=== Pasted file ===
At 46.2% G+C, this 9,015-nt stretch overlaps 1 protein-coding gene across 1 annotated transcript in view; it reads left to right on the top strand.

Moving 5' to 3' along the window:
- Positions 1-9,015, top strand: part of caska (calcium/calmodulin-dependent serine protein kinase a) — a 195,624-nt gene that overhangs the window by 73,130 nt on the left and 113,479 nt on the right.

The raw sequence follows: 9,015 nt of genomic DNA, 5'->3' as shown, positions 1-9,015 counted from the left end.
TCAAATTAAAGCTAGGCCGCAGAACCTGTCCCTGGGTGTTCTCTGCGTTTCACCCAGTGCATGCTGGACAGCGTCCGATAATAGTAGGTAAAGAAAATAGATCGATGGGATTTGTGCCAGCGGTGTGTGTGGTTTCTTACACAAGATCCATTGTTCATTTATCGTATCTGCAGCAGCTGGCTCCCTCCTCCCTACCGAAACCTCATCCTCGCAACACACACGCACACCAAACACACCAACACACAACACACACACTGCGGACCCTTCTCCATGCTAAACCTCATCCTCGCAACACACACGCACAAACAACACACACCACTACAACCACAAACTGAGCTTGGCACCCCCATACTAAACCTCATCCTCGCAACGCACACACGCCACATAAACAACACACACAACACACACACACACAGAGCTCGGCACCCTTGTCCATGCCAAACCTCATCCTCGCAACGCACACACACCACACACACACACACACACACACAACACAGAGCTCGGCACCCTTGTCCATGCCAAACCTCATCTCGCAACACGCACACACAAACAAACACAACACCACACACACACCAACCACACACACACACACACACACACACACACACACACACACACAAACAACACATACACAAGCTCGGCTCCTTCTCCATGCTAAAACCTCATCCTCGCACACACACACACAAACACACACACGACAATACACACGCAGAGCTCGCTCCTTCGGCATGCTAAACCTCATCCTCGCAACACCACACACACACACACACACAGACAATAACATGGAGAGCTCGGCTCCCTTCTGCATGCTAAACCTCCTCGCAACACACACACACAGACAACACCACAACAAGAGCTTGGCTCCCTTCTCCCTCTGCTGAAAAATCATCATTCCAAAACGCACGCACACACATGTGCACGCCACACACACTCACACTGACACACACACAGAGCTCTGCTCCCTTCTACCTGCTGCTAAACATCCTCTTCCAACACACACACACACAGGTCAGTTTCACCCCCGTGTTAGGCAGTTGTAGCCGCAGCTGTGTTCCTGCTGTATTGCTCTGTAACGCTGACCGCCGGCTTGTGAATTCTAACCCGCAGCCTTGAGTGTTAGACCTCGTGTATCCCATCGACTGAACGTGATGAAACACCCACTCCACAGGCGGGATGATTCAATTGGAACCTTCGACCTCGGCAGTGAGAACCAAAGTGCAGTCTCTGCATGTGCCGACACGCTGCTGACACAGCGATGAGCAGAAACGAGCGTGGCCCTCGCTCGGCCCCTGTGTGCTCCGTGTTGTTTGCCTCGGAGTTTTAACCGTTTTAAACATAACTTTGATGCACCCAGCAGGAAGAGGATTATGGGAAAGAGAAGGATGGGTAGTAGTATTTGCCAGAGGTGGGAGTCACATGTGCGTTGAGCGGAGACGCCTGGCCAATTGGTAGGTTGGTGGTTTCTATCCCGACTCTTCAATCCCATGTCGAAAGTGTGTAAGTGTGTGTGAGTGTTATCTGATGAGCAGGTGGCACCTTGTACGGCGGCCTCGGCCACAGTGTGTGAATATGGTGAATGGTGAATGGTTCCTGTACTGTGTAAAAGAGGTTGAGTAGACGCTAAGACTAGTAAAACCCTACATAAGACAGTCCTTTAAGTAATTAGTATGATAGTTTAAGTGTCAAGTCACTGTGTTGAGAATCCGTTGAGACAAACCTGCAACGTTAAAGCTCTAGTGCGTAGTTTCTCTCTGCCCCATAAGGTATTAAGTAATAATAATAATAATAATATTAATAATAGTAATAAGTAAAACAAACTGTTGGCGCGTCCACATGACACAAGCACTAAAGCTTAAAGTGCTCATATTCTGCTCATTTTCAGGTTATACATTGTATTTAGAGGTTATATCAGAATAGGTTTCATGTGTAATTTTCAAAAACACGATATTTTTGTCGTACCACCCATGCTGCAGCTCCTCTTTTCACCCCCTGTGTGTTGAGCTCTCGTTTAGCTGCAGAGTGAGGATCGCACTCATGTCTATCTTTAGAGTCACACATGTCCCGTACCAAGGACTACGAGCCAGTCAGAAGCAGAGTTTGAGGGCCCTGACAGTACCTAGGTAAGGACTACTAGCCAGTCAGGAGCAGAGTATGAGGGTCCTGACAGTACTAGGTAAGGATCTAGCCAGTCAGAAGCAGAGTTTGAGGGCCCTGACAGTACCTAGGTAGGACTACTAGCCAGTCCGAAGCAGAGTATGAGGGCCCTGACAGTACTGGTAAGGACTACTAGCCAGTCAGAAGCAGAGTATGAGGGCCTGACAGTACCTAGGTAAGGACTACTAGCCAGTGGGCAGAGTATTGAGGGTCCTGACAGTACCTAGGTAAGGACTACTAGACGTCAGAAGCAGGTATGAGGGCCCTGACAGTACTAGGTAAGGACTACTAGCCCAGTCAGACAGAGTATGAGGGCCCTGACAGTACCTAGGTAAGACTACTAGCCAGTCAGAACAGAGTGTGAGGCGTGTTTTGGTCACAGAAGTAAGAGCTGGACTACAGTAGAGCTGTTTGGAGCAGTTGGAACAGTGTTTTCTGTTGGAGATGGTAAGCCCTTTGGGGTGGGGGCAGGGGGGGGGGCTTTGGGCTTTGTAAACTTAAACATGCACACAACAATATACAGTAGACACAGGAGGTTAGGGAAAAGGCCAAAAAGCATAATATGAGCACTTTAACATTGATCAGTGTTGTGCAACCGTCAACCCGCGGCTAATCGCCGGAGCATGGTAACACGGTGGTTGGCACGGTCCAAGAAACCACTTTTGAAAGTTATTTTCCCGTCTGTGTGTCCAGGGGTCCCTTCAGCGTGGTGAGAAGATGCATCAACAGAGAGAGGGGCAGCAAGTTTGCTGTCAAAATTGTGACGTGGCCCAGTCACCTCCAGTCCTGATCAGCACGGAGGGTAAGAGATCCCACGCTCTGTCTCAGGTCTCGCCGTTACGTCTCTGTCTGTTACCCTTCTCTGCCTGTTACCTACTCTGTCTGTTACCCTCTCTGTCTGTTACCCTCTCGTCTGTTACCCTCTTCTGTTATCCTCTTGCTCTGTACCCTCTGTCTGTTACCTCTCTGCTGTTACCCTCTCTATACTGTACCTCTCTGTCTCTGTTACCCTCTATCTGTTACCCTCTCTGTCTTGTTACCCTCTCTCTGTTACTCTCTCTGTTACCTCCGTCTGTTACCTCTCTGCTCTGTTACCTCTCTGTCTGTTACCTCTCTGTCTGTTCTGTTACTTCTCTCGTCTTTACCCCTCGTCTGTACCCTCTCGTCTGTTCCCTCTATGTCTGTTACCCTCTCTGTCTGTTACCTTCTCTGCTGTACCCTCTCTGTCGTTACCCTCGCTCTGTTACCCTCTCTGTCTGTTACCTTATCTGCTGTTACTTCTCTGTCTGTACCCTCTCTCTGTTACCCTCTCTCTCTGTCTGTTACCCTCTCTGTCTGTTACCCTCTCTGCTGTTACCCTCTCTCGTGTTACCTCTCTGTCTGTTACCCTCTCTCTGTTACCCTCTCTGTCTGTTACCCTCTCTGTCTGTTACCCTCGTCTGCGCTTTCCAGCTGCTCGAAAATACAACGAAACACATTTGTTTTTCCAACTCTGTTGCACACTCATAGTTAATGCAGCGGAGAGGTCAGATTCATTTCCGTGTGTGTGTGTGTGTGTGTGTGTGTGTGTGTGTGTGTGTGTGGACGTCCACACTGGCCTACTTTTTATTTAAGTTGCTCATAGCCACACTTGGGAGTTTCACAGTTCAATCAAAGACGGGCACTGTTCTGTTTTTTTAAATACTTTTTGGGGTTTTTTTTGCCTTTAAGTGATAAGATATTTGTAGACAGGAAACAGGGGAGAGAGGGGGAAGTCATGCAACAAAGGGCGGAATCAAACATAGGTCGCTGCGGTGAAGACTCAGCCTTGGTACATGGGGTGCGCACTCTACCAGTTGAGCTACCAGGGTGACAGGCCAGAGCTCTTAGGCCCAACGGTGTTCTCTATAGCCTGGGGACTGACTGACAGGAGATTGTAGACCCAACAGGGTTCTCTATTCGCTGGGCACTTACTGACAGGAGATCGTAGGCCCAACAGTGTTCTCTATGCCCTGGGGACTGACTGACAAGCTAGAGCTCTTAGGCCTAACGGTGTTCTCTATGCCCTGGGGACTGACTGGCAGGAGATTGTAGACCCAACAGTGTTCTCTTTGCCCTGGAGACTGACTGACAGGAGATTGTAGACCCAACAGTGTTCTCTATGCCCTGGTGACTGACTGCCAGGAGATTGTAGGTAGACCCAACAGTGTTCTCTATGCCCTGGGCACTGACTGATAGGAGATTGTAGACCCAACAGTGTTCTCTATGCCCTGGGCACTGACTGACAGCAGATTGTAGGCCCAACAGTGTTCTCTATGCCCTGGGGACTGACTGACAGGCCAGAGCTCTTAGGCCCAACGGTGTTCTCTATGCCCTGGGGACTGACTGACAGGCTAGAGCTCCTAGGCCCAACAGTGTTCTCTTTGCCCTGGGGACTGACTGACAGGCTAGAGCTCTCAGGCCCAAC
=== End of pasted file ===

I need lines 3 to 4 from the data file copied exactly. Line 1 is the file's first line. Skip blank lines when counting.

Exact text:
- Positions 1-9,015, top strand: part of caska (calcium/calmodulin-dependent serine protein kinase a) — a 195,624-nt gene that overhangs the window by 73,130 nt on the left and 113,479 nt on the right.

The raw sequence follows: 9,015 nt of genomic DNA, 5'->3' as shown, positions 1-9,015 counted from the left end.